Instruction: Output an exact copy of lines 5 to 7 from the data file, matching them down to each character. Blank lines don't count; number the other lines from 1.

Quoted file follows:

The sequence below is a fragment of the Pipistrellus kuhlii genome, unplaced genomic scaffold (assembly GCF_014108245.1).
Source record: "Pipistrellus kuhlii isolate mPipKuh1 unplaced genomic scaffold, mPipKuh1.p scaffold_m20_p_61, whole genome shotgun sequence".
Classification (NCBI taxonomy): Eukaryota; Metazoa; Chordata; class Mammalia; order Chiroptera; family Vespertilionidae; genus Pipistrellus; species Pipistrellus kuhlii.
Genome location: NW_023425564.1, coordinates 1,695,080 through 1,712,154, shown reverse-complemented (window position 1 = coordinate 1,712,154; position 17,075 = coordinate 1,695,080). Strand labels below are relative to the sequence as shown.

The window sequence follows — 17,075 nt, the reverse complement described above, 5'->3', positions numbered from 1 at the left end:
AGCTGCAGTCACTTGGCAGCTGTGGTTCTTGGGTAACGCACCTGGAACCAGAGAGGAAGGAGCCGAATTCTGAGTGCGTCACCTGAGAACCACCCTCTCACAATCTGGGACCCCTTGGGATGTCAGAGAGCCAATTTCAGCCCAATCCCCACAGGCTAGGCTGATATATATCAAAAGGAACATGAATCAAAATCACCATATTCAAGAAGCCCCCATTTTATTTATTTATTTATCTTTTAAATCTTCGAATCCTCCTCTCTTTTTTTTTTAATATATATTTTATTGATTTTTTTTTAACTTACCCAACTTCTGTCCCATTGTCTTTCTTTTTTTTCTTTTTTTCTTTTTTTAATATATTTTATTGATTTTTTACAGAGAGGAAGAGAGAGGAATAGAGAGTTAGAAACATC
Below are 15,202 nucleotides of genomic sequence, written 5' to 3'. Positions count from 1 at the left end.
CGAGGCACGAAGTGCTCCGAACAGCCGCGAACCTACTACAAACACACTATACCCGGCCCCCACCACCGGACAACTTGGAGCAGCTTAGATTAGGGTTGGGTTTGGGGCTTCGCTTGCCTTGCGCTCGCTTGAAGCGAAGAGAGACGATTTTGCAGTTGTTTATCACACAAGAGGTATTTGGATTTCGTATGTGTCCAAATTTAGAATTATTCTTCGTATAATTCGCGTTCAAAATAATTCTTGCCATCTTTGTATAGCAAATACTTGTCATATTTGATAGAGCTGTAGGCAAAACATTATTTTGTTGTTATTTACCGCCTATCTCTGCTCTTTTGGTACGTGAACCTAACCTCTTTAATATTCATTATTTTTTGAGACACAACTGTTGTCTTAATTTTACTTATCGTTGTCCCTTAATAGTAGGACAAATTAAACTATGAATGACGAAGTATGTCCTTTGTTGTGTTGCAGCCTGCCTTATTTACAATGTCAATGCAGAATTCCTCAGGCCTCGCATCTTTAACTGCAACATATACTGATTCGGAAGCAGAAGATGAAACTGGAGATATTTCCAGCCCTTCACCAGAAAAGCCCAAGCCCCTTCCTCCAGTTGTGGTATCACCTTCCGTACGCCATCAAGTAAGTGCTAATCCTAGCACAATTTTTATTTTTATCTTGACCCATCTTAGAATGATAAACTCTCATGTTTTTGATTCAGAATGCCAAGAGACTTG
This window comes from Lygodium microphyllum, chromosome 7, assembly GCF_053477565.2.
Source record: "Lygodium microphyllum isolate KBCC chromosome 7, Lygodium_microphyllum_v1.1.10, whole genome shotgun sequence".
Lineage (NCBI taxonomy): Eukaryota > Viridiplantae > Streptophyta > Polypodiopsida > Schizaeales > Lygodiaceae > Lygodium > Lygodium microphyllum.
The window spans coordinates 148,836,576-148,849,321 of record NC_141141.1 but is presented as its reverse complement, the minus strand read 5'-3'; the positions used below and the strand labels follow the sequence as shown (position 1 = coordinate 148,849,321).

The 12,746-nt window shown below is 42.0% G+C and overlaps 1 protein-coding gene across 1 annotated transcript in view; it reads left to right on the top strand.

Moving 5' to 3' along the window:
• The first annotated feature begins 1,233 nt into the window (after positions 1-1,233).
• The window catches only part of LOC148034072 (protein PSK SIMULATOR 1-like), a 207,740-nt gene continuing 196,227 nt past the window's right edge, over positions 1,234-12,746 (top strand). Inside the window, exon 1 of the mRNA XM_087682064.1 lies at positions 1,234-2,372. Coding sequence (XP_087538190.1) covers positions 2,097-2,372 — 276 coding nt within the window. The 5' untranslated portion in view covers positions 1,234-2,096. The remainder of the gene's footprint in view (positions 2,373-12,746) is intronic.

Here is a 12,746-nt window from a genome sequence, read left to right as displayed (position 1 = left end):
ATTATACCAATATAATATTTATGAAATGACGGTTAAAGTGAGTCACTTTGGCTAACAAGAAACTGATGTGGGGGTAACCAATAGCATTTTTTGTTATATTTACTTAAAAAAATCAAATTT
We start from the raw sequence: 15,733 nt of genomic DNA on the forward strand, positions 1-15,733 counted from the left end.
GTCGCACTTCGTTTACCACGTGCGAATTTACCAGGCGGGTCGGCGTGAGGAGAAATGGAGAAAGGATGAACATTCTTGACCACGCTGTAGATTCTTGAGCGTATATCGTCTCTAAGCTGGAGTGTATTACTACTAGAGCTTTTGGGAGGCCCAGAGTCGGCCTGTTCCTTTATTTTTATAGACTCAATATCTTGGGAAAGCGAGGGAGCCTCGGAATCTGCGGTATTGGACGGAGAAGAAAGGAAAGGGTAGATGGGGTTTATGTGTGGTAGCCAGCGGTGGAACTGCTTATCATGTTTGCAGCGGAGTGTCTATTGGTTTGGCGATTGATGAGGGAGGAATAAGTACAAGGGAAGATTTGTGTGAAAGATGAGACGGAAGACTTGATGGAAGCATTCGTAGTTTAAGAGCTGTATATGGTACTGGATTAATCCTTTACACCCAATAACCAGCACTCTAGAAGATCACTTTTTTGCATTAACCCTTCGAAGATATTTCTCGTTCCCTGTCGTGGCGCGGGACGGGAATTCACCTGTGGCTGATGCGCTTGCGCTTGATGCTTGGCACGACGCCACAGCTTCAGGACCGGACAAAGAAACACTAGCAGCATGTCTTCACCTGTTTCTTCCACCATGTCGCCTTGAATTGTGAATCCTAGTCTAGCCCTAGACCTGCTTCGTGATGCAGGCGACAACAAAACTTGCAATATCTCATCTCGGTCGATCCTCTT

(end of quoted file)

The window sequence follows — 17,075 nt, the reverse complement described above, 5'->3', positions numbered from 1 at the left end:
AGCTGCAGTCACTTGGCAGCTGTGGTTCTTGGGTAACGCACCTGGAACCAGAGAGGAAGGAGCCGAATTCTGAGTGCGTCACCTGAGAACCACCCTCTCACAATCTGGGACCCCTTGGGATGTCAGAGAGCCAATTTCAGCCCAATCCCCACAGGCTAGGCTGATATATATCAAAAGGAACATGAATCAAAATCACCATATTCAAGAAGCCCCCATTTTATTTATTTATTTATCTTTTAAATCTTCGAATCCTCCTCTCTTTTTTTTTTAATATATATTTTATTGATTTTTTTTTAACTTACCCAACTTCTGTCCCATTGTCTTTCTTTTTTTTCTTTTTTTCTTTTTTTAATATATTTTATTGATTTTTTACAGAGAGGAAGAGAGAGGAATAGAGAGTTAGAAACATC
Below are 15,202 nucleotides of genomic sequence, written 5' to 3'. Positions count from 1 at the left end.